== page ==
Saudi Arabia on Friday rejected a seat on the UN Security Council only few hours after it was elected to the body, saying the Council has failed in its duties toward Syria and other international conflicts.
The Foreign Ministry said in a statement carried by the official Saudi Press Agency that the Kingdom “announces its apology for not accepting membership of the Security Council until the Council is reformed and enabled, effectively and practically, to carry out its duties and responsibilities in maintaining international peace and security.”
Allowing the ruling regime of Bashar al-Assad in Syria to kill its own people by chemical weapons without taking action against it, the statement said, is “irrefutable evidence” that the Council needs reform in order to be able to carry out its responsibilities.
The statement also said the Council has failed to resolve the Palestinian-Israeli conflict over the past decades and has failed to transform the Middle East into a zone free of weapons of mass destruction.
After Saudi Arabia was elected on Thursday to become one of the 10 nonpermanent members on the Council, the country’s UN Ambassador Abdallah al-Mouallimi said Saudi election was “a reflection of a longstanding policy in support of moderation and in support of resolving disputes by peaceful means.”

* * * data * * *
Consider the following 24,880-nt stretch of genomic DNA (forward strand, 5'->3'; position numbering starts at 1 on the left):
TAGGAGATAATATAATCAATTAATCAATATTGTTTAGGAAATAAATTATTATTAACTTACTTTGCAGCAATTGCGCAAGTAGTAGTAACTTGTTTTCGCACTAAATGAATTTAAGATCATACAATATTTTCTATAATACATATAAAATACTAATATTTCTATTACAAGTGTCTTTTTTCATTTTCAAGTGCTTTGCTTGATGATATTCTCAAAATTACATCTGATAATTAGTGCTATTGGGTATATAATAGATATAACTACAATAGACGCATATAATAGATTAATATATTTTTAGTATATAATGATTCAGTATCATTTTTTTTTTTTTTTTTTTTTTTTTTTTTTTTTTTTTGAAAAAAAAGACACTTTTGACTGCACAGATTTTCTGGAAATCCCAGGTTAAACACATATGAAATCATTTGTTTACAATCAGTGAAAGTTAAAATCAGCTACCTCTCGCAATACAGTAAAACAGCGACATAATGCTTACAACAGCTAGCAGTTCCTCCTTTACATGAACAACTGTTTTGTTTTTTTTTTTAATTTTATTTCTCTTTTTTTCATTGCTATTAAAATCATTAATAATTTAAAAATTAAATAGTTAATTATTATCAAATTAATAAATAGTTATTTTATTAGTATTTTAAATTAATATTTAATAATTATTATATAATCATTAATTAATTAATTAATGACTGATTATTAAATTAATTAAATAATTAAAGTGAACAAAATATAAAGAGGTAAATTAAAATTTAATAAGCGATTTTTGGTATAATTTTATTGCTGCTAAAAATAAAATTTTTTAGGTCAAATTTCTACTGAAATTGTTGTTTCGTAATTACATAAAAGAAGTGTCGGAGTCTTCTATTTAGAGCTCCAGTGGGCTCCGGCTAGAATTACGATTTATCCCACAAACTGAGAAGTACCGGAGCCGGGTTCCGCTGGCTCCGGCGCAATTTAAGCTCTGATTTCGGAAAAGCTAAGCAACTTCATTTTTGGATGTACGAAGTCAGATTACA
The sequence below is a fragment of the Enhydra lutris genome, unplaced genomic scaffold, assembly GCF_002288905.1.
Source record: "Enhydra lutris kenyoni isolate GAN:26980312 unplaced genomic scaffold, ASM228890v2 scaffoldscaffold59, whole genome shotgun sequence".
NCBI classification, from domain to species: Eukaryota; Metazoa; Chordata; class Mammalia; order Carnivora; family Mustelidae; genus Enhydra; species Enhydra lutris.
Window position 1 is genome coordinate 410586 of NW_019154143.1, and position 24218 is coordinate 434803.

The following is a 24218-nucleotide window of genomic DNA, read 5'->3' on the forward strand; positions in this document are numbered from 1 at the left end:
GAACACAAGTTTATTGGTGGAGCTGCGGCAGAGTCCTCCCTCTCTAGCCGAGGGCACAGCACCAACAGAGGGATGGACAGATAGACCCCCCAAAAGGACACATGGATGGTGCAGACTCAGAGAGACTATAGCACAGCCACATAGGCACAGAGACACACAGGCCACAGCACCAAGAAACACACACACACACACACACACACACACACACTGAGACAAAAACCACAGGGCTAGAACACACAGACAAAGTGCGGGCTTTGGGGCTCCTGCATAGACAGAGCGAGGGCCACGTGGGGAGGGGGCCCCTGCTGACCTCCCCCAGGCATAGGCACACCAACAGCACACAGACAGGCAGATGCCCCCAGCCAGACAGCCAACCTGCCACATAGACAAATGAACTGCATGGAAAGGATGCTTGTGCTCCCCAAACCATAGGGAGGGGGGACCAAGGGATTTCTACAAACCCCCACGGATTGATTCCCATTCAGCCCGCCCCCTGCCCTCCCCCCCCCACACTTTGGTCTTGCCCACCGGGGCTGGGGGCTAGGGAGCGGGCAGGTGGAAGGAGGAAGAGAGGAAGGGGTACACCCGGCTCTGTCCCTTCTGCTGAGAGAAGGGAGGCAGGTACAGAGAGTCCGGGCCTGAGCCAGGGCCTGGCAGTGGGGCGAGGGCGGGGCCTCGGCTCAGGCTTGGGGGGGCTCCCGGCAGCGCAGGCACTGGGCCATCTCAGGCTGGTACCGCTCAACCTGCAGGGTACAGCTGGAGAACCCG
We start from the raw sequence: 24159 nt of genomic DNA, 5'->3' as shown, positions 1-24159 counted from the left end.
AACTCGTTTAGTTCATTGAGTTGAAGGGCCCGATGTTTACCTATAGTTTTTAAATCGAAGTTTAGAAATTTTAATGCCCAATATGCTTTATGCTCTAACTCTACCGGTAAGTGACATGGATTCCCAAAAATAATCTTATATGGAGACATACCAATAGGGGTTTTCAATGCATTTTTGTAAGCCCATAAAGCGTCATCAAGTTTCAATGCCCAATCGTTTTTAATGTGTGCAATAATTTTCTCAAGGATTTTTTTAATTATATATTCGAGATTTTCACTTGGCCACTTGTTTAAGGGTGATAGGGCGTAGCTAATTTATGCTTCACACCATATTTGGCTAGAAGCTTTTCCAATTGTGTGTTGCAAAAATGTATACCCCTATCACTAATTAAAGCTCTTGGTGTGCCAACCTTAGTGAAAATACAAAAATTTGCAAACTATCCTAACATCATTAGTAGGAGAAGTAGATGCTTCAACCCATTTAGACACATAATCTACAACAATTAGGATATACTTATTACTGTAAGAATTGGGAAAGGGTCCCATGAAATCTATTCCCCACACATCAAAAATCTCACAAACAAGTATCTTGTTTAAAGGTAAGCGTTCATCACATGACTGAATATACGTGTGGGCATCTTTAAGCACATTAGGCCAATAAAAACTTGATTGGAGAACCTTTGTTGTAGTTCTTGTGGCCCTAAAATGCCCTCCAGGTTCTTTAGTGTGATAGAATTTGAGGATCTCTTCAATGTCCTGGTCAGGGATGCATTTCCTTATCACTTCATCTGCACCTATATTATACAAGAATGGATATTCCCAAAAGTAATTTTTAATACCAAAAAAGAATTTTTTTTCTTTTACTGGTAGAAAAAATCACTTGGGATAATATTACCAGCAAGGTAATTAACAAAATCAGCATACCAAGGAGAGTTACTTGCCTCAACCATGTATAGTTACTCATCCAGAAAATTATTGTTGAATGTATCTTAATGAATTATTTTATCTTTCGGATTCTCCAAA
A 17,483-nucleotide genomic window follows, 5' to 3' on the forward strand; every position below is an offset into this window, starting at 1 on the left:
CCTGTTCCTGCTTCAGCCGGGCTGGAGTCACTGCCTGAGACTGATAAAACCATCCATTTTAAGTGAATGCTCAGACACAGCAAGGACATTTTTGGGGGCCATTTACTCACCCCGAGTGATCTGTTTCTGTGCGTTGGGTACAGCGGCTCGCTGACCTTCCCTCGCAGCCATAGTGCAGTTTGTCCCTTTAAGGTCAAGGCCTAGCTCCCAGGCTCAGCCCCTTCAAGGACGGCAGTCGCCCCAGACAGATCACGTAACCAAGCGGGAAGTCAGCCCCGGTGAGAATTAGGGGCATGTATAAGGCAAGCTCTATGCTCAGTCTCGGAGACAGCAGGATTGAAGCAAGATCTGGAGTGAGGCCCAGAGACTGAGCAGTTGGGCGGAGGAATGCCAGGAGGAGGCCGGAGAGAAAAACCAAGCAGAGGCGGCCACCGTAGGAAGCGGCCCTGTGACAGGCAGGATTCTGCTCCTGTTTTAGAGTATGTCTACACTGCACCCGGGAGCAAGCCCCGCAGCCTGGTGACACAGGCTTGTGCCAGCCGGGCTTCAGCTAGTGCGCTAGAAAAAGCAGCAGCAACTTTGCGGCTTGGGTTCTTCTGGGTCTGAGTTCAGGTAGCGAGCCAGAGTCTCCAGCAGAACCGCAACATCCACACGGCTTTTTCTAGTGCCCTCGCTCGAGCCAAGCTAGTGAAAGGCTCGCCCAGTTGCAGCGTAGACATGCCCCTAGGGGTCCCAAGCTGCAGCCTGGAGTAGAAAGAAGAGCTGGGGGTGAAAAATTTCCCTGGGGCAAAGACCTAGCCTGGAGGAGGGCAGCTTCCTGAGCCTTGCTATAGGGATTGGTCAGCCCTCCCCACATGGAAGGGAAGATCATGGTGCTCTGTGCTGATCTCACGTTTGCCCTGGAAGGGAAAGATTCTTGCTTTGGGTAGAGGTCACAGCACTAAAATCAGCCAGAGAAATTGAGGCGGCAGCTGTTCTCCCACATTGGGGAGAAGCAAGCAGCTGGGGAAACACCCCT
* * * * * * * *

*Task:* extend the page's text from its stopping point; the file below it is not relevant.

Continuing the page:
The dramatic difference in tone between his statement and the Foreign Ministry statement today suggests that the Saudi Mission to the UN was in the dark about the ministry’s decision to reject the seat.
The Mission had spent a considerable time and effort to lobby for the position. A dozen of Saudi diplomats were also sent to Columbia University’s School of International and Public Affairs in New York to take a special program designed to train them to work in the Security Council once Saudi Arabia is elected.
Saudi rejection of the seat is a strong indication of the country’s frustration with the Council’s record on Syria. Last month the Saudi foreign minister canceled a speech to the General Assembly citing the same reasons.
In February 2012 the Saudi king gave a rare speech criticizing Russia and China for vetoing a resolution on Syria at the United Nations Security Council. “We are going through scary days and unfortunately what happened at the United Nations is absolutely regrettable,” King Abdullah said in a brief address aired on state television.
Photo courtesy of Zack Lee via Flickr